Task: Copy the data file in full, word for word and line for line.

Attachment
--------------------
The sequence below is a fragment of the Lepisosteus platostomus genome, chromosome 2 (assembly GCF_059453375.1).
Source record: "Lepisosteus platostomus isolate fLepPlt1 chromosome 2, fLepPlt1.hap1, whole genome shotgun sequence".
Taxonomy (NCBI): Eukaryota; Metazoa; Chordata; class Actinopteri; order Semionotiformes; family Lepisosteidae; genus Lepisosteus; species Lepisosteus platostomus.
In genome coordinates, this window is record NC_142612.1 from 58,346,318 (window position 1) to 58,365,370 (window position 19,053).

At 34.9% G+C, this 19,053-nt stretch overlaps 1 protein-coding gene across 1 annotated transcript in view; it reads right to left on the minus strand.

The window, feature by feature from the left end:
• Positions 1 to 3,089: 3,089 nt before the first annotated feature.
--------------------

The sequence below is a fragment of the Lepisosteus platostomus genome, chromosome 2 (assembly GCF_059453375.1).
Source record: "Lepisosteus platostomus isolate fLepPlt1 chromosome 2, fLepPlt1.hap1, whole genome shotgun sequence".
Taxonomy (NCBI): Eukaryota; Metazoa; Chordata; class Actinopteri; order Semionotiformes; family Lepisosteidae; genus Lepisosteus; species Lepisosteus platostomus.
In genome coordinates, this window is record NC_142612.1 from 58,346,318 (window position 1) to 58,365,370 (window position 19,053).

At 34.9% G+C, this 19,053-nt stretch overlaps 1 protein-coding gene across 1 annotated transcript in view; it reads right to left on the minus strand.

The window, feature by feature from the left end:
• Positions 1 to 3,089: 3,089 nt before the first annotated feature.